Watch: Sufjan Stevens hospitalised with Guillain-Barré syndrome
Sufjan Stevens has revealed he is learning to walk again after being diagnosed with Guillain-Barré syndrome.
The Grammy-nominated singer/songwriter released a new single for his upcoming album, Javelin, last week, but has been notably absent from doing any promotion.
“One of the reasons … is bc I am in the hospital,” the 48-year-old wrote in a post shared to Instagram.
“Last month I woke up one morning and couldn’t walk. My hands, arms and legs were numb and tingling and I had no feeling, no mobility.”
After a series of tests, which he said included "MRIS, EMGs, cat scans, X-rays, spinal taps (!), echo-cardiograms, etc", Stevens revealed neurologists have diagnosed him with an auto immune disorder called Guillain-Barré syndrome.
Read more: Singer Sufjan Stevens ‘learning to walk again’ after rare Guillain-Barré Syndrome diagnosis (Euronews, 3-min read)
The indie-folk musician went on to say that he is currently receiving treatment for the condition, which has included having "immuno-hemoglobin infusions for five days".
"I am now undergoing intensive physical therapy/occupational therapy, strength building etc. to get my body back in shape and to learn to walk again," he continued.
"It’s a slow process, but they say I will 'recover', it just takes a lot of time, patience, and hard work."
Stevens ended his post by thanking people for the well wishes and praising health professionals who are helping him to recover. "They are living saints," he added.
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What is Guillain-Barré syndrome?
According to the NHS Guillain-Barré syndrome is a rare but serious condition that affects the nerves, mainly in the feet, hands and limbs.
GBS is estimated to affect about one person in 100,000 each year and about 1,500 people in the UK every year.
According to the WHO (World Health Organisation), people of all ages can be affected, but it is more common in adults and in males.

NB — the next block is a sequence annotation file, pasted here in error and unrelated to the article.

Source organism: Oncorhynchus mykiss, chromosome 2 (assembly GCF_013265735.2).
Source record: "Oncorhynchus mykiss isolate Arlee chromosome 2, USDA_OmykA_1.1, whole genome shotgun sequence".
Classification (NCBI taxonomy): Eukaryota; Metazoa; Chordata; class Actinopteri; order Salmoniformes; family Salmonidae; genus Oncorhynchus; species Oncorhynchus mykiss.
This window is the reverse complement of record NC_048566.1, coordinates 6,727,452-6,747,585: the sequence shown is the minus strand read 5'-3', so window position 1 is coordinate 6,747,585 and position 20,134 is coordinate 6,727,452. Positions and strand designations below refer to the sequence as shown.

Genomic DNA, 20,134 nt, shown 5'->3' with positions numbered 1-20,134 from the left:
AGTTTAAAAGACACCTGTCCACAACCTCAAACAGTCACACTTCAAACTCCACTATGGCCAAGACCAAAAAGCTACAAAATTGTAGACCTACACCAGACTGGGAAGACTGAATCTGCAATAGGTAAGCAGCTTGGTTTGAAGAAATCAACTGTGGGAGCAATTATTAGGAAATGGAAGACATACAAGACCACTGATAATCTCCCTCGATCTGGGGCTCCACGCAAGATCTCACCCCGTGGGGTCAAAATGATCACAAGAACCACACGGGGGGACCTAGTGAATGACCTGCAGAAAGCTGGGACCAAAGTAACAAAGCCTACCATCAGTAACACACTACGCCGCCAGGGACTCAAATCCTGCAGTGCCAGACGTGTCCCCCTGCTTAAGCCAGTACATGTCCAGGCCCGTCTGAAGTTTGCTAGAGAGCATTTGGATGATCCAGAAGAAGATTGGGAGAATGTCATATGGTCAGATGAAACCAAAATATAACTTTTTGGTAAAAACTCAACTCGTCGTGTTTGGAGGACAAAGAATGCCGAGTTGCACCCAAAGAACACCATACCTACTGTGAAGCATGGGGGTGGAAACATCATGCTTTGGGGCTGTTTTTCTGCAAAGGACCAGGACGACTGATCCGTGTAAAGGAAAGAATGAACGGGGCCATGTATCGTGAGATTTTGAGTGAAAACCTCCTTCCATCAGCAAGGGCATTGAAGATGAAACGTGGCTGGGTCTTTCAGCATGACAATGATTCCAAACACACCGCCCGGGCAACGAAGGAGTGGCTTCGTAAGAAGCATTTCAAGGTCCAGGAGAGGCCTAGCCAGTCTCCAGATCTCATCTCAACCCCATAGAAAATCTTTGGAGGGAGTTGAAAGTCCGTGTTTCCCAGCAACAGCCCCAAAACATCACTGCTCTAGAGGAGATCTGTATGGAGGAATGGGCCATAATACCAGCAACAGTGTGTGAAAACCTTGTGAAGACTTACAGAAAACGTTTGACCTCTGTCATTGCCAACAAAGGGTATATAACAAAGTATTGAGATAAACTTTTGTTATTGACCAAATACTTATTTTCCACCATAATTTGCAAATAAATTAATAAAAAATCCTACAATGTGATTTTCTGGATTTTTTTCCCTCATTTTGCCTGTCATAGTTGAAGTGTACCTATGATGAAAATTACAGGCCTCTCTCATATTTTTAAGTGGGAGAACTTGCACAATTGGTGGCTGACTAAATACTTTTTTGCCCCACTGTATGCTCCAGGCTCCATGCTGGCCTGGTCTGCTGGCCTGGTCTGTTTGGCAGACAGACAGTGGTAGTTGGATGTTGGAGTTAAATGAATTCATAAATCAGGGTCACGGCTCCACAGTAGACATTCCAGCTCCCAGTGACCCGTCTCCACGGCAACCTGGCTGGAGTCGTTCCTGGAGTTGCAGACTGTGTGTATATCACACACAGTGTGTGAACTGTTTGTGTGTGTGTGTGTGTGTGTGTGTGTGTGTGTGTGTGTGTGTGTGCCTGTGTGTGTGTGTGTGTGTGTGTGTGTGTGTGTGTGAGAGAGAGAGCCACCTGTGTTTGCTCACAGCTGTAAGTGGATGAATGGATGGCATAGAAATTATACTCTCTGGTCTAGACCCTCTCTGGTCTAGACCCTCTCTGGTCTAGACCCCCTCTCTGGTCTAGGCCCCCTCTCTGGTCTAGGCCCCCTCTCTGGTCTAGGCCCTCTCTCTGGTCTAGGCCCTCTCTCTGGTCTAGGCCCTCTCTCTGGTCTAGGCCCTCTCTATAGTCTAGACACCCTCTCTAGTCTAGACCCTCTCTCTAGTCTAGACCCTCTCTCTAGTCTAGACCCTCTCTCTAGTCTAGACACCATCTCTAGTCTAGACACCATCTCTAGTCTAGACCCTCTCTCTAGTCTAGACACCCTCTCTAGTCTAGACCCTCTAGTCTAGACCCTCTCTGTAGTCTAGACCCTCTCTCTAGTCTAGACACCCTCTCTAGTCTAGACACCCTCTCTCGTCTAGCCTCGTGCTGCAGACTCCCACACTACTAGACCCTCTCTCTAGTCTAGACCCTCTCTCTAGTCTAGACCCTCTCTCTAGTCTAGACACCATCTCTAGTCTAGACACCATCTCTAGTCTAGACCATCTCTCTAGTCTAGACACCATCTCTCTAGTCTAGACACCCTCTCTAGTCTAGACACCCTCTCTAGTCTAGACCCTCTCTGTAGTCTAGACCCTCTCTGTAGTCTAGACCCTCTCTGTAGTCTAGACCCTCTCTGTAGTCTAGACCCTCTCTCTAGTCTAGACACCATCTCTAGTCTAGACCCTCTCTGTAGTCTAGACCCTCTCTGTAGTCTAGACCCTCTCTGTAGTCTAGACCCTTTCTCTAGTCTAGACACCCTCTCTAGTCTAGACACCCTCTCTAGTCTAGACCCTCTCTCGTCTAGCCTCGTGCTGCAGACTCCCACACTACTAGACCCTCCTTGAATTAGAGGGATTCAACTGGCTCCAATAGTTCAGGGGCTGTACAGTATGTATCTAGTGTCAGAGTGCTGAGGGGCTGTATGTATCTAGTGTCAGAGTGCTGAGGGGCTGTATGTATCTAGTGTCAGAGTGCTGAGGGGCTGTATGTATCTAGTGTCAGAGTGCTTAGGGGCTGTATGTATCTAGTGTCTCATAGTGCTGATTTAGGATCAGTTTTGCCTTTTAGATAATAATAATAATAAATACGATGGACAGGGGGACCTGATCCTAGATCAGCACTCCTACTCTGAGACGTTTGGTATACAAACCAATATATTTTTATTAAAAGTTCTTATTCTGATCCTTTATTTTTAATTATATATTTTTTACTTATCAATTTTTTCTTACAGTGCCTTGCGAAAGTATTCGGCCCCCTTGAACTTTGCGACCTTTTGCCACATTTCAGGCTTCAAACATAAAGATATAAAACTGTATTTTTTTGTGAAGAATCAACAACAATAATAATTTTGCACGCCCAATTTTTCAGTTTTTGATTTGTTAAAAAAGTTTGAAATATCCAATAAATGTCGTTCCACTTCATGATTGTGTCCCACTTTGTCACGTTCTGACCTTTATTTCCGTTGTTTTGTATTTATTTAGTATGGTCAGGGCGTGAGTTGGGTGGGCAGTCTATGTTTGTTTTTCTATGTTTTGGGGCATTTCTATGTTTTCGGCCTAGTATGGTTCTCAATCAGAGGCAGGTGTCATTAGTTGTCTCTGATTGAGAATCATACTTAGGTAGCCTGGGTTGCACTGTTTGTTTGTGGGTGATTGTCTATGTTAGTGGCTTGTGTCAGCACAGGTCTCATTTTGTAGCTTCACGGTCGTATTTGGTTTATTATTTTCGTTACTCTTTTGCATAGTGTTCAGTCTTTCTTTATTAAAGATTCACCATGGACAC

Symptoms of Guillain-Barré syndrome often start in the feet and hands before spreading to the arms and legs and include:
pins and needles
problems with balance and co-ordination
In severe cases, patients struggle to swallow, walk or even breathe.
Symptoms may worsen over several days or weeks, before gradually improving.
Although unclear, Guillain-Barré syndrome is thought to come about when the immune system mistakenly attacks the body’s nerves. This can occur after an infection, like flu or food poisoning.
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Treatment for Guillain-Barré syndrome
Most patients are treated in hospital via IV immunoglobulin; a therapy made from donated blood that helps bring the immune system under control.
Alternatively, plasma exchange filters the blood to remove the harmful substances that are attacking the nerves.
Some patients require breathing or feeding tubes, as well as pain relief.
The majority make a full recovery, however, one in five endure long term problems. These may include being unable to walk without assistance, weakness, balance issues or extreme fatigue.
Physiotherapy, occupational and speech therapy can also help.
One in 20 cases are fatal due to blood clots or breathing difficulties.